Daisy Jones and The Six

I haven’t written a proper book review in a while. Not that I haven’t read some amazing books since then. I have drafts of about a dozen reviews that I never quite managed to finish. Life kept getting in the way.

But Daisy Jones and The Six? I can’t stop thinking about it.

It has everything I love: music references, witty banter, kickass female characters, subversive political messages. It feels like it’s tailor written for me. I was so riveted I didn’t even stop to mark my favorite quotes. But there were quite a few lines so moving, that I went back through the book to find them.

If you aren’t familiar with the book at all, it’s written in the style of a documentary – like one of those confessional Behind the Music kind of things VH-1 used to do. (AND OH HOW I LOVED THOSE!) It covers the band’s origin story…and inevitable decline. But plot is entirely secondary to the amazing characters that the author, Taylor Jenkins Reid, created. So relatable. So human. So endearingly fallible.

On second thought, calling the plot secondary feels too dismissive. There were definitely page turning moments but with nothing other than dialog to move the story I found the characters themselves most compelling. Look. Reid’s writing and approach are so inventive and genuine I dropped the book to my lap at least once a night and exclaimed, “GODDAMMIT SHE IS SO FUCKING GOOD.”

Every rock documentary, novel, movie, [insert every other medium possible here] I can think of is driven by men. Women are groupies. Or the wives that stays home and gets cheated upon. Or dewy, pure objects to be desired, conquered, consumed. Manic pixie dream girl bullshit if you’re lucky. But with this interview format, with every character (except Pete) having the chance to explain themselves rather than a single (often self-absorbed) narrator, the female characters are fully fleshed with interiority. And holy shit are they strong. And vulnerable. (Two traits which are NOT, contrary to public belief, mutually exclusive.)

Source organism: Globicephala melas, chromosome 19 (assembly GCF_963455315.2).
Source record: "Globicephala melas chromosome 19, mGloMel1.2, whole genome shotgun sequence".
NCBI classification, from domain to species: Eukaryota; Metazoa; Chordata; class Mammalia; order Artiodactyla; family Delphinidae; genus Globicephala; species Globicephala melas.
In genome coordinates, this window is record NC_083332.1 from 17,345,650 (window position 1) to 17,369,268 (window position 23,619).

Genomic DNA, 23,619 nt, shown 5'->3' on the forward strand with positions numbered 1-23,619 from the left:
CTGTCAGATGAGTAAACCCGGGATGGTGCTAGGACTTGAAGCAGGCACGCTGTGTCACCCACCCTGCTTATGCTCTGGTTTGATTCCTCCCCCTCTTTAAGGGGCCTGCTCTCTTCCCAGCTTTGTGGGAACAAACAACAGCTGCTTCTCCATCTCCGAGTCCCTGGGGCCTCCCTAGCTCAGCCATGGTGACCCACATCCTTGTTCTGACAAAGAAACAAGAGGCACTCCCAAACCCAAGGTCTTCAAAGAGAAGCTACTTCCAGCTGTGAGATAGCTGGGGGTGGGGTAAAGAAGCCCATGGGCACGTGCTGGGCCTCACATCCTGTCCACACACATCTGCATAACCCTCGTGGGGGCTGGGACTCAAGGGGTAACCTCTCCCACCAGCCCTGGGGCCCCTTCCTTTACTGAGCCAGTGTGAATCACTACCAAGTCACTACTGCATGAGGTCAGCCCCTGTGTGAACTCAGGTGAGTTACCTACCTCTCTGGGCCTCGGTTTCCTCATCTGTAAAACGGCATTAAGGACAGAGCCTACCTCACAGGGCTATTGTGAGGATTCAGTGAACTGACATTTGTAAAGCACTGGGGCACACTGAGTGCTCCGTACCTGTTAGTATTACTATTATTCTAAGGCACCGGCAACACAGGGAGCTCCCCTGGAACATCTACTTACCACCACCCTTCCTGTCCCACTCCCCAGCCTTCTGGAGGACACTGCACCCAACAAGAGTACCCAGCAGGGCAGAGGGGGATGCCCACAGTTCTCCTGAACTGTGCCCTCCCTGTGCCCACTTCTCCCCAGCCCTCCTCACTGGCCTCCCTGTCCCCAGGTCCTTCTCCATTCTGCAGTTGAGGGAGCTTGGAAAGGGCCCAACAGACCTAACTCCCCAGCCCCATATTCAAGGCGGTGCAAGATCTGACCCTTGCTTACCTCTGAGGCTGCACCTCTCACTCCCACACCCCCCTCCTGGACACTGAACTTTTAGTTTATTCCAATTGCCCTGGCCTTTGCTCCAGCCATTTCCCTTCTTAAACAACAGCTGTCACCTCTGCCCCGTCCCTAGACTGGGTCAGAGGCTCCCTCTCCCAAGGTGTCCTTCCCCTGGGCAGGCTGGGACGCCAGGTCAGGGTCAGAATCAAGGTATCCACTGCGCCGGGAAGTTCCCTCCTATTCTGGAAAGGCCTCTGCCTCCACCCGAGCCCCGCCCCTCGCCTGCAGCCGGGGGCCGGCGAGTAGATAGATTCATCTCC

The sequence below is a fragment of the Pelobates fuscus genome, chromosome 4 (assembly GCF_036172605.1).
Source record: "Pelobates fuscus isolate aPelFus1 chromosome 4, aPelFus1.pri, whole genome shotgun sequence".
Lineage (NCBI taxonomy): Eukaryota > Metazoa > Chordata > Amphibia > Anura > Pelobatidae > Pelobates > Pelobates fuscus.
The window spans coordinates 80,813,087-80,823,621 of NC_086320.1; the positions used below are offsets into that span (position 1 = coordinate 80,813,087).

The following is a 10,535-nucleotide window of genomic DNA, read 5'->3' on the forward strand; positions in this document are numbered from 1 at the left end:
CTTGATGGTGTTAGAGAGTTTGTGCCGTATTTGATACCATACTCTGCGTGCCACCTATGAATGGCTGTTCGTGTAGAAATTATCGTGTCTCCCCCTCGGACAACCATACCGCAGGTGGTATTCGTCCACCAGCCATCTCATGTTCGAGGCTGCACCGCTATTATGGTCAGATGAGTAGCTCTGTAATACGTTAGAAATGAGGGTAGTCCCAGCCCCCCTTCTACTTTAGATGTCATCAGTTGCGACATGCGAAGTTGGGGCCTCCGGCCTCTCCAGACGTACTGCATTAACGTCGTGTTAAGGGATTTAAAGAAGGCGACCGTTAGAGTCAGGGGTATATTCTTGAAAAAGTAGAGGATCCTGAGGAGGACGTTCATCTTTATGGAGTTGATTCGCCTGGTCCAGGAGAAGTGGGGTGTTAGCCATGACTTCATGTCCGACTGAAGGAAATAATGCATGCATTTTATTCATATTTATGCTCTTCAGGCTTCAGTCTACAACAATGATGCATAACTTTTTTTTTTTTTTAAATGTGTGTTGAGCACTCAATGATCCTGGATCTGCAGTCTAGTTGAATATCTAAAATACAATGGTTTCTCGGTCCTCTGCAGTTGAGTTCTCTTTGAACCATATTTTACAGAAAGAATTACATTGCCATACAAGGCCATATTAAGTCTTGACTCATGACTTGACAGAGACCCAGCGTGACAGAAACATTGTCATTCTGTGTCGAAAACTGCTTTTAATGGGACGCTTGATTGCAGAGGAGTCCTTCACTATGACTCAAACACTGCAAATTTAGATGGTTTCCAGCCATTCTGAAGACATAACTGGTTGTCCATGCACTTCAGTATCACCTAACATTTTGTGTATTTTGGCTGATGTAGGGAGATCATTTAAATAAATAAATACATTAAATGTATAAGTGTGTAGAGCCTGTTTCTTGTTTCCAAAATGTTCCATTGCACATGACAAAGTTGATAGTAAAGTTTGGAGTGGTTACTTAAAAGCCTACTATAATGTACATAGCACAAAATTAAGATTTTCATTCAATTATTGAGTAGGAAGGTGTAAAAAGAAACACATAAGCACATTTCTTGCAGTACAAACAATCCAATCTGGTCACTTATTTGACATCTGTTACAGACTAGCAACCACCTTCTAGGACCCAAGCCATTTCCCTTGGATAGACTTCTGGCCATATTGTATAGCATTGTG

I’m especially grateful to have read the book over these past few weeks of assault upon reproductive rights. And if you follow me on any platform anywhere, you know I happen to have very strong feelings about reproductive rights. (Hence my editorial today on the Washington Post.)

SPOILER ALERT: A character has an abortion. I am so appreciative of the ways Reid handled everything about that plot point. From the character’s decisions to do it. To the support she received from other strong, decisive female characters. To the pressure put upon her from the person with whom she had sex. (I won’t say “father” as is traditional nomenclature. Because impregnating someone and being a father are two completely different things.) To her utter and complete confidence in her decision.

I could pull a quote for each of those moments – and I am tempted to – but I don’t want to steal your ability to read them for the first time in context. This one, however, is so powerful you’ll still be bowled over when you read the book. And you should REALLY read the book.


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